A political phenomenon of the late twentieth century is the presidential library. After the torch is passed to the new head of state, the one just retired builds a library. In theory a repository of presidential papers intended for use by scholars and historians, the imposing new edifice usually seems as much a monument to a still-living and still self-aggrandizing great man as it does a research facility. The exception to this, of course, is the Library of Congress. Bequeathed to the nation by President Thomas Jefferson, it enjoys universal recognition as one of the greatest, largest, and most diverse collections of research materials in the world. My home library is not as ambitious as this, however, nor does it commemorate my political glory. Instead, it houses a very modest general collection and two more extensive specialized collections.
The first of these specialty areas supported my career in the Merchant Marine. Professional volumes such as Bowditch’s American Practical Navigator, Donn’s Meteorology, and Tate’s A Mariner’s Guide to the Rules of the Road line the shelves. While of little interest to a layman, these and other such tomes are critical components of a mate’s collection. I spent many intense hours with these and other volumes while studying for the various license exams. My favorite was George’s Stability and Trim for the Ship’s Officer. Filled with esoteric prose, complex technical diagrams, advanced mathematics, and applied physics—not exactly light reading—this book successfully saw me through the most difficult part of the chief mate’s exam, and for that I was very grateful. Subsequent to that, I consulted all these volumes regularly for license renewal exercises. To this day, I still refer to these resources, either to refresh my memory or to look up points of curiosity.
In addition to professional and technical books, I have several works on the history of seafaring, plus histories of famous ships. And as a library is not a collection of books only, I have an assortment of pictures—photographs, paintings, and pen-and-ink drawings—of all the ships that I sailed on, of the transatlantic liners that my grandparents sailed on, and of various historical vessels. A few of these are framed and on display; most are filed away for safekeeping, but hopefully, display at a later date. Then, there are my licenses. I keep these in a safe place, too, even though they’re no longer valid for sea service. I treasure them for the knowledge and the experience which they represent, and I admit to feeling somewhat sentimental about them. Finally, there is my sextant. I used this instrument many times aboard many ships to take sightings of the sun, moon, and stars, one of my favorite duties on long transoceanic voyages. Every so often someone asks if he may look at my sextant, and I’m always happy to show it off.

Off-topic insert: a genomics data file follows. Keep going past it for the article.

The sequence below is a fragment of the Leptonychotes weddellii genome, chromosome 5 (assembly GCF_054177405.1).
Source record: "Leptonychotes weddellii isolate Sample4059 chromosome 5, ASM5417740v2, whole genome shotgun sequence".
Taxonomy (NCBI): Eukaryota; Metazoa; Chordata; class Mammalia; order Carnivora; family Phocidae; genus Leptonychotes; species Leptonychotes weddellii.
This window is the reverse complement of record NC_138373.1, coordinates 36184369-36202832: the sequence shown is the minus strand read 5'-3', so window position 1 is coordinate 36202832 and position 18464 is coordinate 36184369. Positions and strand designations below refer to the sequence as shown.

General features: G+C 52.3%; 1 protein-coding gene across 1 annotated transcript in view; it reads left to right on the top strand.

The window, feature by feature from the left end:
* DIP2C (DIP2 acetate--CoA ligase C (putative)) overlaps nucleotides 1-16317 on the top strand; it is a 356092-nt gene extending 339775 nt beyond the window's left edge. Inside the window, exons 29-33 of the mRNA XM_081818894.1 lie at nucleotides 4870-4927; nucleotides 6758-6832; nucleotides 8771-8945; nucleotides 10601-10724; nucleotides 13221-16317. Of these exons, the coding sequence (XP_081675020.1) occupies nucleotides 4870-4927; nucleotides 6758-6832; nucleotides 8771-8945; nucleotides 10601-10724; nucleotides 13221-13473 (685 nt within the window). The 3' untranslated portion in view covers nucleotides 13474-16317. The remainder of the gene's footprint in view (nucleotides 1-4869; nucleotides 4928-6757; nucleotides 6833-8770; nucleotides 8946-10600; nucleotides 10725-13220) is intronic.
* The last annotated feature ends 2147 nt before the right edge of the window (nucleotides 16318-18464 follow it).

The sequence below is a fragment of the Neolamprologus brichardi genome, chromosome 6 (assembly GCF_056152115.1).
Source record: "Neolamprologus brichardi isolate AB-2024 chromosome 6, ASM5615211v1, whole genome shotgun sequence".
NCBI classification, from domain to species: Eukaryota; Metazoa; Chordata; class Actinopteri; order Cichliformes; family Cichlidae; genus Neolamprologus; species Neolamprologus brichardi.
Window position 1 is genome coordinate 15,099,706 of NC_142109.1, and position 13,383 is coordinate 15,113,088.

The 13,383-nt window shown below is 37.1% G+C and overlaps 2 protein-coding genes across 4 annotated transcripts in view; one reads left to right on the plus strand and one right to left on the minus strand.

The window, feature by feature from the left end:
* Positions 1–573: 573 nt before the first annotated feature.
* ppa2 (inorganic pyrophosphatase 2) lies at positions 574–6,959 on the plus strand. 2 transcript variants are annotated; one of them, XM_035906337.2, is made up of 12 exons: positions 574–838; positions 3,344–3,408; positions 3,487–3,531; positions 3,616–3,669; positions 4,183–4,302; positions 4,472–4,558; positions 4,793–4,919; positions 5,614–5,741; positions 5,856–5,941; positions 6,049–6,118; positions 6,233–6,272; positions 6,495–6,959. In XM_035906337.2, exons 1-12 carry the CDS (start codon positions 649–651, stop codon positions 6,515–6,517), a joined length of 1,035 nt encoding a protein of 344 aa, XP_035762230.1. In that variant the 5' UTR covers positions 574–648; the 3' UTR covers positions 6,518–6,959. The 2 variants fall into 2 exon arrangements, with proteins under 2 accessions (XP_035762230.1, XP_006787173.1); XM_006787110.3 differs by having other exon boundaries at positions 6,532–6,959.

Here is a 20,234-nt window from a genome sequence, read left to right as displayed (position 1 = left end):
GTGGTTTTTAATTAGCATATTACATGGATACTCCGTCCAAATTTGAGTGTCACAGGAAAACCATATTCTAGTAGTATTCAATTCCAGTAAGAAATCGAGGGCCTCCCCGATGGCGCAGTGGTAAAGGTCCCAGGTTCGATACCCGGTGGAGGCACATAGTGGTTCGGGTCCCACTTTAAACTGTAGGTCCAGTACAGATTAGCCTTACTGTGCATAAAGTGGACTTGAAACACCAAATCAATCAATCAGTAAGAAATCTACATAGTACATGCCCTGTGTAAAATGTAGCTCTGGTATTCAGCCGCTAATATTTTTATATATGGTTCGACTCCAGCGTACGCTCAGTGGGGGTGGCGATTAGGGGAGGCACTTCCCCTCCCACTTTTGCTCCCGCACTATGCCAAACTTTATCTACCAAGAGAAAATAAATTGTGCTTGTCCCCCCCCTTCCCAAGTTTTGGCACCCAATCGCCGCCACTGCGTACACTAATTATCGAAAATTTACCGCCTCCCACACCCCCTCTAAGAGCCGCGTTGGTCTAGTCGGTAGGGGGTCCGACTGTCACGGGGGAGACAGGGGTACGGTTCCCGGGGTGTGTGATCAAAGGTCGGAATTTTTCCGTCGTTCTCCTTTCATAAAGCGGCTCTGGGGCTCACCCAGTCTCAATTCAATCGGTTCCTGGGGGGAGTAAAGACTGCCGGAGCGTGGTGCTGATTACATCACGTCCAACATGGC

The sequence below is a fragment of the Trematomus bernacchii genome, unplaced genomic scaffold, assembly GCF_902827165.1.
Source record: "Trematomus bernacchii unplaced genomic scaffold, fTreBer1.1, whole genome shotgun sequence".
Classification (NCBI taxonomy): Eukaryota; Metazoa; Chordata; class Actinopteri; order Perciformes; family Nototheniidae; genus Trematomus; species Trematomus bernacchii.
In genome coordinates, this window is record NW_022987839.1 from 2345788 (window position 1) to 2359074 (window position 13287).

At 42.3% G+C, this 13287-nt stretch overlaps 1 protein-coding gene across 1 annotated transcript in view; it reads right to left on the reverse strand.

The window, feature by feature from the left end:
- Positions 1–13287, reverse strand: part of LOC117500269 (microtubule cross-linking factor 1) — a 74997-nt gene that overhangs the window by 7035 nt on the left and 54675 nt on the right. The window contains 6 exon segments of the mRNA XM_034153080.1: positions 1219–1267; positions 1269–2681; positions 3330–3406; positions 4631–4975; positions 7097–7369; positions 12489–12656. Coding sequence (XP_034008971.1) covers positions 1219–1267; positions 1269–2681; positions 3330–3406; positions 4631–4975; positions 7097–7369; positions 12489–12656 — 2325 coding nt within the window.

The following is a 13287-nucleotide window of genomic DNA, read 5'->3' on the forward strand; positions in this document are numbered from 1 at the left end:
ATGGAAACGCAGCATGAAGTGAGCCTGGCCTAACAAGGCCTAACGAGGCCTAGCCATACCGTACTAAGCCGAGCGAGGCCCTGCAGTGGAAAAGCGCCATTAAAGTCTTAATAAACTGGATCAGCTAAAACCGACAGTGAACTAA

The second specialty area supports a more ongoing project in family history and genealogy. In addition to my interest in seafaring, I’ve long been collecting genealogical documentation and family-historical items. In the process of researching ancestors and relatives, I’ve amassed reams of documents that identify all the folks in the extended family. Who they are and how they’re related is the genealogy; where they lived and what they did is the family history. The two dovetail together naturally. The result is an ever-growing collection of official certificates, ecclesiastical records, written histories, newspaper articles, cemetery maps, and photographs. This assortment covers generations long deceased as well as the generation recently born. In what was perhaps an overindulgence with pen and camera, I’ve assembled dozens of photograph albums and almost as many notebooks depicting and detailing my children’s activities since their births. Some people may find this a bit much, but I like it. On a practical level, this collection always proves its worth. Whenever family members want to know when something took place and who was involved, they come to me as the authority on the matter. If I don’t have an event photographed or written down, then it didn’t happen!